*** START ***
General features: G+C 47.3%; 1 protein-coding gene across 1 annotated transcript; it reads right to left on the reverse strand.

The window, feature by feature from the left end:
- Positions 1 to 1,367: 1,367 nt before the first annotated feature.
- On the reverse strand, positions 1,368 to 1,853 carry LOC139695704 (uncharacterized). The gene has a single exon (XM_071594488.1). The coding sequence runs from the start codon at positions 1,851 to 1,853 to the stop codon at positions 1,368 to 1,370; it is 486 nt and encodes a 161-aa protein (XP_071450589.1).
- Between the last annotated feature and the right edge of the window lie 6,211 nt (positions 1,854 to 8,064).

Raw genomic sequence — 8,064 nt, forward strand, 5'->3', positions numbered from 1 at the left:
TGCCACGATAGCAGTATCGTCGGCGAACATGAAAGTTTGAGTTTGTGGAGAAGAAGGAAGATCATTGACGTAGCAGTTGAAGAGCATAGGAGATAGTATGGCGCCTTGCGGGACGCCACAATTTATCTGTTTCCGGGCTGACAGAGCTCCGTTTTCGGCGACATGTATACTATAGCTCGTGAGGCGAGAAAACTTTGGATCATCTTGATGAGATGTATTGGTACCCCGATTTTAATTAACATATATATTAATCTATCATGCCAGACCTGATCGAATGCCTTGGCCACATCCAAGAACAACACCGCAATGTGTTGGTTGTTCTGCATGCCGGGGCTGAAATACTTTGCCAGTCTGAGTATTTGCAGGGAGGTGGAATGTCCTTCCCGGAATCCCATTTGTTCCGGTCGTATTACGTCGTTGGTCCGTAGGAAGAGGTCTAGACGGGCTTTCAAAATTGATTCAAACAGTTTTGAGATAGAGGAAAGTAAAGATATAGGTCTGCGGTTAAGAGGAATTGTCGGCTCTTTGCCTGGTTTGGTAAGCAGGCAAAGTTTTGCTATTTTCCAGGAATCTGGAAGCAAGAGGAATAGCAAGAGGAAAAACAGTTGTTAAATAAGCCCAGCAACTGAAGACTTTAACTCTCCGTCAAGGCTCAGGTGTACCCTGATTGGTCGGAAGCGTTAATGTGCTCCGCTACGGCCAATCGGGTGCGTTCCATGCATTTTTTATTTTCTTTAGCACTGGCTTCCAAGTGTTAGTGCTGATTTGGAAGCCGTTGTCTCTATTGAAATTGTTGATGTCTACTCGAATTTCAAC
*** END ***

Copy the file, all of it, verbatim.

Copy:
General features: G+C 47.3%; 1 protein-coding gene across 1 annotated transcript; it reads right to left on the reverse strand.

The window, feature by feature from the left end:
- Positions 1 to 1,367: 1,367 nt before the first annotated feature.
- On the reverse strand, positions 1,368 to 1,853 carry LOC139695704 (uncharacterized). The gene has a single exon (XM_071594488.1). The coding sequence runs from the start codon at positions 1,851 to 1,853 to the stop codon at positions 1,368 to 1,370; it is 486 nt and encodes a 161-aa protein (XP_071450589.1).
- Between the last annotated feature and the right edge of the window lie 6,211 nt (positions 1,854 to 8,064).

Raw genomic sequence — 8,064 nt, forward strand, 5'->3', positions numbered from 1 at the left:
TGCCACGATAGCAGTATCGTCGGCGAACATGAAAGTTTGAGTTTGTGGAGAAGAAGGAAGATCATTGACGTAGCAGTTGAAGAGCATAGGAGATAGTATGGCGCCTTGCGGGACGCCACAATTTATCTGTTTCCGGGCTGACAGAGCTCCGTTTTCGGCGACATGTATACTATAGCTCGTGAGGCGAGAAAACTTTGGATCATCTTGATGAGATGTATTGGTACCCCGATTTTAATTAACATATATATTAATCTATCATGCCAGACCTGATCGAATGCCTTGGCCACATCCAAGAACAACACCGCAATGTGTTGGTTGTTCTGCATGCCGGGGCTGAAATACTTTGCCAGTCTGAGTATTTGCAGGGAGGTGGAATGTCCTTCCCGGAATCCCATTTGTTCCGGTCGTATTACGTCGTTGGTCCGTAGGAAGAGGTCTAGACGGGCTTTCAAAATTGATTCAAACAGTTTTGAGATAGAGGAAAGTAAAGATATAGGTCTGCGGTTAAGAGGAATTGTCGGCTCTTTGCCTGGTTTGGTAAGCAGGCAAAGTTTTGCTATTTTCCAGGAATCTGGAAGCAAGAGGAATAGCAAGAGGAAAAACAGTTGTTAAATAAGCCCAGCAACTGAAGACTTTAACTCTCCGTCAAGGCTCAGGTGTACCCTGATTGGTCGGAAGCGTTAATGTGCTCCGCTACGGCCAATCGGGTGCGTTCCATGCATTTTTTATTTTCTTTAGCACTGGCTTCCAAGTGTTAGTGCTGATTTGGAAGCCGTTGTCTCTATTGAAATTGTTGATGTCTACTCGAATTTCAAC